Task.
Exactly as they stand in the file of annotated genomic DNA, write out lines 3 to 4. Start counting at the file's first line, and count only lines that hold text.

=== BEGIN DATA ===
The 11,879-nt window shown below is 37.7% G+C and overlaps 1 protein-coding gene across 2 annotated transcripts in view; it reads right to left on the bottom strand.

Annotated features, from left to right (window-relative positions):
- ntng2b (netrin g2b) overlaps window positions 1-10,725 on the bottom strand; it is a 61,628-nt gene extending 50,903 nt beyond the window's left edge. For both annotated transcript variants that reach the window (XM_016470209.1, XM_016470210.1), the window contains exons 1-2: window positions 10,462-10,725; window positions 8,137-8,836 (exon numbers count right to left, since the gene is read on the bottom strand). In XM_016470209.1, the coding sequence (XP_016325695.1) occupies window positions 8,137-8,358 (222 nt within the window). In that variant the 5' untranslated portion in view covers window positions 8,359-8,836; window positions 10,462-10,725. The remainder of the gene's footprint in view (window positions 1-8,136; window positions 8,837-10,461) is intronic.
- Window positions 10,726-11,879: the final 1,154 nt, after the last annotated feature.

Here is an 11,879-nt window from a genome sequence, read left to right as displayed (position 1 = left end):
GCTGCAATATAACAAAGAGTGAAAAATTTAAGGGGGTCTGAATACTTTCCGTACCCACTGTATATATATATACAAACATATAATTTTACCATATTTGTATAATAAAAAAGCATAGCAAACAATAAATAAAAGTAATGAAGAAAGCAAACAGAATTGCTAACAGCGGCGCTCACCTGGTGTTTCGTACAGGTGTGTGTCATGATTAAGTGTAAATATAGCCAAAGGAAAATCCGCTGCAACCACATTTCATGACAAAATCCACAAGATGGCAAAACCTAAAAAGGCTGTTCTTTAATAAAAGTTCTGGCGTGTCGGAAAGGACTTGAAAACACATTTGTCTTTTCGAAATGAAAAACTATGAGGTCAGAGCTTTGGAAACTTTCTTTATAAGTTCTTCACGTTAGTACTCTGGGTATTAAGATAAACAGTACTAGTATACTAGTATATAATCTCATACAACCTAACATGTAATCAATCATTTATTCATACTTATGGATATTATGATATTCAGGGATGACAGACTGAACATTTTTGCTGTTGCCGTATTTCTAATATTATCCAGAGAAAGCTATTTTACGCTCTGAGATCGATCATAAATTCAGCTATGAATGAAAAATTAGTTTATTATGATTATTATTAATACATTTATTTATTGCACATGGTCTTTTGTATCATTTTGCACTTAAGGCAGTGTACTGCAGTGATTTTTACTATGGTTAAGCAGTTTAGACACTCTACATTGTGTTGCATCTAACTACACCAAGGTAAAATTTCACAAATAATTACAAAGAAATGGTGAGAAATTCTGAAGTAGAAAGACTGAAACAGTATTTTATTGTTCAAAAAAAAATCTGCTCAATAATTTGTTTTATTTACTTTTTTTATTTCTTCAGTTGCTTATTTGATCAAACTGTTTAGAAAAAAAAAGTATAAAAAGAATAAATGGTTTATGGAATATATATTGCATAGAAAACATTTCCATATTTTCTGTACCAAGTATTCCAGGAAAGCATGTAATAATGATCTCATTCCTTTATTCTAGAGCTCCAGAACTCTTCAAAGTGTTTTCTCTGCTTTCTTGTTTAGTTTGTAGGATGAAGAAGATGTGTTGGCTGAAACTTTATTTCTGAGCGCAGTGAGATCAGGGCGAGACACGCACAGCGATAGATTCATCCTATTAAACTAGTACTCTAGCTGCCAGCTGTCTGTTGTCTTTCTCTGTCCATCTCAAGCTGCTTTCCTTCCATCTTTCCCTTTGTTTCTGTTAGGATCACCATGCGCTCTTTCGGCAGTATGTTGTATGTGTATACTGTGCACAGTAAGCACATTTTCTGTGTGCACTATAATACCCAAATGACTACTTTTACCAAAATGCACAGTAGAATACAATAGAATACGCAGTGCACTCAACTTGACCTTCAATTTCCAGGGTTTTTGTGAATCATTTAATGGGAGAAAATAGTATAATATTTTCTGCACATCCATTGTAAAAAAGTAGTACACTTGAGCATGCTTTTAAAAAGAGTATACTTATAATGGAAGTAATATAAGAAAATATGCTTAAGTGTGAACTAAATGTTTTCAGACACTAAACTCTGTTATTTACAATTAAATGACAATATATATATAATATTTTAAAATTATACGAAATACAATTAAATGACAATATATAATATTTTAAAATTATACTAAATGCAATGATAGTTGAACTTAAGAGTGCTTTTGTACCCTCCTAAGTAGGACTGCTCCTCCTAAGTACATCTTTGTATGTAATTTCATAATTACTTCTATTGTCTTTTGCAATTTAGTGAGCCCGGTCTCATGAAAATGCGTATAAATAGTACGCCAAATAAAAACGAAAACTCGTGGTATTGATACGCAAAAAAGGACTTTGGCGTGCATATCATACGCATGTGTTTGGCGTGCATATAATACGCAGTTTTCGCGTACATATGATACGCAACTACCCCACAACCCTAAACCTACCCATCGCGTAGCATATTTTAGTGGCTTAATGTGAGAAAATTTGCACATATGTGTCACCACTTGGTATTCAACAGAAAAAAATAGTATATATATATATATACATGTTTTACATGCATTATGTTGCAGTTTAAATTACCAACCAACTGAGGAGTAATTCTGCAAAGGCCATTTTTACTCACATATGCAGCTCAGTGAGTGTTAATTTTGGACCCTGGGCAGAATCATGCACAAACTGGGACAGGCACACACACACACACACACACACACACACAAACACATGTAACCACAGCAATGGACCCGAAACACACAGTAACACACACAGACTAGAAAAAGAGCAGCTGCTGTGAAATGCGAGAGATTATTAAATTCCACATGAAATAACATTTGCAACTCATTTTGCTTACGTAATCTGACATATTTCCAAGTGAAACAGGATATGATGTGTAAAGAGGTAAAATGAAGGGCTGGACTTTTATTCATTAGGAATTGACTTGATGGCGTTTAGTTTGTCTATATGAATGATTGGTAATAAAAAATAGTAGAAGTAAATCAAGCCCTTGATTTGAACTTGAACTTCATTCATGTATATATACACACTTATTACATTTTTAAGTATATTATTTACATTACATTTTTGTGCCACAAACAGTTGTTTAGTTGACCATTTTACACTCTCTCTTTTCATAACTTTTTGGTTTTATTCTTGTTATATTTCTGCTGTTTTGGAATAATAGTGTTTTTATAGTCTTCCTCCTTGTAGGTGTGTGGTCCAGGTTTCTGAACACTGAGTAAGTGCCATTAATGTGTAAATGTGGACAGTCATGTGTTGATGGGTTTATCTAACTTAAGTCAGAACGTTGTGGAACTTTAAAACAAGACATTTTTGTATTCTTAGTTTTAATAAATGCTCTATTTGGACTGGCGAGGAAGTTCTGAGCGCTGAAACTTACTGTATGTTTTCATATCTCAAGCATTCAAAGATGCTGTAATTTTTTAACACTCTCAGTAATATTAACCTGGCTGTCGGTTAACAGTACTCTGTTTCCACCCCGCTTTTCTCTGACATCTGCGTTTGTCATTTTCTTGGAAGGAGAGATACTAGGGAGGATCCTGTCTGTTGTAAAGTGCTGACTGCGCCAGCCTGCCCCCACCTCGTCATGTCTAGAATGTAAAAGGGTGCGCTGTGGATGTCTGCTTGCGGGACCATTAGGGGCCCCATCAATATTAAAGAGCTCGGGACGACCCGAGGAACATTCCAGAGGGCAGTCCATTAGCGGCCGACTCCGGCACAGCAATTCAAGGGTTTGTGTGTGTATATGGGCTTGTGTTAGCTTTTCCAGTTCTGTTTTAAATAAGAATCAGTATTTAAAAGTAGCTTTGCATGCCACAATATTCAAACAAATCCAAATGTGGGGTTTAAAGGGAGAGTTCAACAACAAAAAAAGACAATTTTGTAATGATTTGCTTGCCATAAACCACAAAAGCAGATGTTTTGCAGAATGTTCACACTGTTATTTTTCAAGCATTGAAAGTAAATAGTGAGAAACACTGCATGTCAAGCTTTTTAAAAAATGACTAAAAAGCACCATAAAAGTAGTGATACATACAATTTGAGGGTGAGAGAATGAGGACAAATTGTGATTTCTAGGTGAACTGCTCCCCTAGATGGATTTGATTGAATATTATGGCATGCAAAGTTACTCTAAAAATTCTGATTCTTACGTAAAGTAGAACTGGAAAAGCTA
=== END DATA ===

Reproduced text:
- ntng2b (netrin g2b) overlaps window positions 1-10,725 on the bottom strand; it is a 61,628-nt gene extending 50,903 nt beyond the window's left edge. For both annotated transcript variants that reach the window (XM_016470209.1, XM_016470210.1), the window contains exons 1-2: window positions 10,462-10,725; window positions 8,137-8,836 (exon numbers count right to left, since the gene is read on the bottom strand). In XM_016470209.1, the coding sequence (XP_016325695.1) occupies window positions 8,137-8,358 (222 nt within the window). In that variant the 5' untranslated portion in view covers window positions 8,359-8,836; window positions 10,462-10,725. The remainder of the gene's footprint in view (window positions 1-8,136; window positions 8,837-10,461) is intronic.
- Window positions 10,726-11,879: the final 1,154 nt, after the last annotated feature.